On appeal from the Superior Court of New Jersey, Law Division, Sp. Civil Part, Bergen County, Docket No. DC-029516-08.
NOT FOR PUBLICATION WITHOUT THE APPROVAL OF THE APPELLATE DIVISION
Before Judges Fuentes and Simonelli.
In this landlord-tenant action, defendant Richard J. Abrahamsen, a licensed New Jersey attorney, appeals from the denial of his motion for summary judgment to dismiss this matter pursuant to the entire controversy doctrine and res judicata. We affirm.
Pursuant to a lease agreement between defendant and plaintiff Englewood Professional Center, LLC, defendant began leasing commercial space in Englewood beginning September 1, 2006 at a monthly rental of $3,756.67. Defendant failed to pay rent for March, June and July 2007, and vacated the premises on September 17, 2007.
Plaintiff filed a complaint on April 3, 2008, seeking unpaid rent in the amount of $11,270.01. Defendant filed an answer on April 18, 2008. The court scheduled the trial for May 21, 2008. Plaintiff failed to appear for trial, resulting in the entry of an order dismissing the complaint. The order did specify that the complaint was dismissed with prejudice.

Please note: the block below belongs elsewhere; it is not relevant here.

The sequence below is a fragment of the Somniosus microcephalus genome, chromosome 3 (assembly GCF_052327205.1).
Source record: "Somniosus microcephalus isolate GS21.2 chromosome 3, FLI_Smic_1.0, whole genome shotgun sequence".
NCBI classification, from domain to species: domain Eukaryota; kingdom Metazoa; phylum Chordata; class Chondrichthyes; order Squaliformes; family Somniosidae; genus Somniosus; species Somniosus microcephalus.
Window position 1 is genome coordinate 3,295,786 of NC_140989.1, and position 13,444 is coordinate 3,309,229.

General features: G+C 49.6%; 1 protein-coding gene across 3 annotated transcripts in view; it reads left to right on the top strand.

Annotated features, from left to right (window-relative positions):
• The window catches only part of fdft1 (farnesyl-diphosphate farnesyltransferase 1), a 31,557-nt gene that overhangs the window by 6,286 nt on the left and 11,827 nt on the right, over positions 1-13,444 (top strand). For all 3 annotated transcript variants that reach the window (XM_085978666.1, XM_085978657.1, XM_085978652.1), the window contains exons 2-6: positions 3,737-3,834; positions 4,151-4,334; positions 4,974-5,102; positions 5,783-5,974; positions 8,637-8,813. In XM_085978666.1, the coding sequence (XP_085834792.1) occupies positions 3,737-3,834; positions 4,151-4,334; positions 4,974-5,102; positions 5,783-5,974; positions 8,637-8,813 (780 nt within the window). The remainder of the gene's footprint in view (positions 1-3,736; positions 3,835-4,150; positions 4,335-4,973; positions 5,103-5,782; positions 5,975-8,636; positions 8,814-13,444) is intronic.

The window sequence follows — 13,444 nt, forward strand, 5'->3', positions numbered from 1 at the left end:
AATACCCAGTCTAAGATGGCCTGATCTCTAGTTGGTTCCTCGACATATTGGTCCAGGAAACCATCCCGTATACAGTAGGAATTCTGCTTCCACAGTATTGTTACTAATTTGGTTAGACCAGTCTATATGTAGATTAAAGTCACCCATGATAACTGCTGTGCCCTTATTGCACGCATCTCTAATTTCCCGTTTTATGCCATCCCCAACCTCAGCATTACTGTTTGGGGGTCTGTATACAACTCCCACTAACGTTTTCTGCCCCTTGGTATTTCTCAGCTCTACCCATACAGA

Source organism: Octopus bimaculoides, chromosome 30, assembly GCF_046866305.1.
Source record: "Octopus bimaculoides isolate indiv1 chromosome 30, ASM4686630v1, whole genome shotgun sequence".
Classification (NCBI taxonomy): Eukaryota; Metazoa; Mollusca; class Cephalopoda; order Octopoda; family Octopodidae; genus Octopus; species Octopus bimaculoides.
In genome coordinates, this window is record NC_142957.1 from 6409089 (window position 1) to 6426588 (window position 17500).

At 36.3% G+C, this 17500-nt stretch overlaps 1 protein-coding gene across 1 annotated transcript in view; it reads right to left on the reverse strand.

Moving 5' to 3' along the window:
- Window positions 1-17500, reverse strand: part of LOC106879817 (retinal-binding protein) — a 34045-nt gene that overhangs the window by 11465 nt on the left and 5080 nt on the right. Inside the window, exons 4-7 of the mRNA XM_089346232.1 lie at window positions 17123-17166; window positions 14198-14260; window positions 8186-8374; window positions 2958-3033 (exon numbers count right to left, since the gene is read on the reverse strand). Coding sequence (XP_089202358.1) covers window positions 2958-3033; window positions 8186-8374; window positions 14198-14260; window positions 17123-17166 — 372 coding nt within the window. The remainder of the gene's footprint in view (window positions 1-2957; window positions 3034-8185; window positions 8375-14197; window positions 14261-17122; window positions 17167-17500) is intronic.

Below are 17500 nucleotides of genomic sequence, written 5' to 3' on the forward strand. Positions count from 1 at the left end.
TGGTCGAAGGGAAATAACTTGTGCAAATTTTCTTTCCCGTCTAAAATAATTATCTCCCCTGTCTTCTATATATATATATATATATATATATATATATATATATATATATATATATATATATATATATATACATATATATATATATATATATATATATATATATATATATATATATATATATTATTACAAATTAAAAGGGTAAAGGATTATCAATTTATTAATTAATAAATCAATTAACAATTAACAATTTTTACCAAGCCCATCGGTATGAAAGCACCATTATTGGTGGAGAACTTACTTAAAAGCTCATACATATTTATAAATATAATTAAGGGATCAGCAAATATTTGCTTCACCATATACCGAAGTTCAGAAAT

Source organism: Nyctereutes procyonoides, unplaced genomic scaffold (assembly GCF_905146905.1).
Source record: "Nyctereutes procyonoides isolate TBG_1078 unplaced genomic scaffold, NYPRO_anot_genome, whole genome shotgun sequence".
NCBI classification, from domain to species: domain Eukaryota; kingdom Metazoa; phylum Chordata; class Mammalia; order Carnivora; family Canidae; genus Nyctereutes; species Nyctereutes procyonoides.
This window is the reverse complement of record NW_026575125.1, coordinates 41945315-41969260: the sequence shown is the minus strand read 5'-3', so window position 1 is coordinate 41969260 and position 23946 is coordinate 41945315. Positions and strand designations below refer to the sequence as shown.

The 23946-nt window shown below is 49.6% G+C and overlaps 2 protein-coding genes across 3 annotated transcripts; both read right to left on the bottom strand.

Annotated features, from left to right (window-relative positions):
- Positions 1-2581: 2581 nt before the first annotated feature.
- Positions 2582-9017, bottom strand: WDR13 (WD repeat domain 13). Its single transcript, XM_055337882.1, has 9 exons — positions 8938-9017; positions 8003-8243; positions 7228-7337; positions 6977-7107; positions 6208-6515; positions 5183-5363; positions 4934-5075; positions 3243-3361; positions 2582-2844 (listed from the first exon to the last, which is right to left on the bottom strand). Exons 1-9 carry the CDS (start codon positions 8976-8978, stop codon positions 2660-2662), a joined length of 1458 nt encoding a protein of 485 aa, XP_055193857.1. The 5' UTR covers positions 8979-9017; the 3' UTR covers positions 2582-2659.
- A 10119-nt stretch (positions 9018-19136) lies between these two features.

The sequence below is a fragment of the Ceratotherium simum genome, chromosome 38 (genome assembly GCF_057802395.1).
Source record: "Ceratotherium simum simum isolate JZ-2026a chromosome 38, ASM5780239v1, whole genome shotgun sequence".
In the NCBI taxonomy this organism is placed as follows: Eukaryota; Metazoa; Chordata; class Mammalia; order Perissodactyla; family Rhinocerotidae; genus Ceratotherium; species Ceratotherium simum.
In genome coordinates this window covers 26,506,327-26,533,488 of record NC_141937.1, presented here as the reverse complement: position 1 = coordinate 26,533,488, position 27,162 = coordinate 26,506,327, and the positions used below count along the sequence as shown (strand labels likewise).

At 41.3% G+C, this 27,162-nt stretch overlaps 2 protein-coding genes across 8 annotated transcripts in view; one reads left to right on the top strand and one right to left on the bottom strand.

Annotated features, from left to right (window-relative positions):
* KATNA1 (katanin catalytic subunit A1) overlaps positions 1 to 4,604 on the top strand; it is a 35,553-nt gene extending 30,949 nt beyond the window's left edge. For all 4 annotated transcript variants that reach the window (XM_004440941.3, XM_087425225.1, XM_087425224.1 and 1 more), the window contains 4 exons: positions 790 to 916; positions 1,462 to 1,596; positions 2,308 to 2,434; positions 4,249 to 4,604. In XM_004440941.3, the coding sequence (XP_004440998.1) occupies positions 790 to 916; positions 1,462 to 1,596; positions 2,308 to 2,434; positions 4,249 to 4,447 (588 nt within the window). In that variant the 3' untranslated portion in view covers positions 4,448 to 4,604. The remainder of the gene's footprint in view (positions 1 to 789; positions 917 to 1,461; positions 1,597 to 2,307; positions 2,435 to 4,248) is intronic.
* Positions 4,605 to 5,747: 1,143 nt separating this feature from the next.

Plaintiff claimed that it had not received a trial notice because its attorney had moved and founded a new law firm at a new address. Upon discovering the dismissal, instead of moving to vacate, plaintiff filed a second complaint on October 6, 2008, which was identical to the first complaint.
Defendant filed a motion for summary judgment, arguing that the entire controversy doctrine and res judicata barred the second complaint. The trial judge denied the motion, finding no bar to the second complaint because the first complaint had been dismissed without prejudice. After a bench trial, the judge found defendant liable for the unpaid rent and entered judgment against him for $11,345.01 plus costs.
On appeal, defendant argues that the entire controversy doctrine and res judicata bar the second complaint, and thus the trial judge erred in denying his summary judgment motion. We have considered defendant's argument in light of the record and applicable law, and conclude that the argument is without sufficient merit to warrant discussion in a written opinion. R. 2:11-3(e)(1)(E). However, we make the following comments.
The original dismissal was clearly without prejudice. Plaintiff's conduct did not rise to the level of conduct that would have justified a dismissal with prejudice. See Connors v. Sexton Studios, 270 N.J. Super. 390, 393 (App. Div. 1994) (holding that dismissal of a complaint for failure to appear should be without prejudice absent "egregious conduct"). Also, there was no adjudication of plaintiff's claims on the merits until trial.
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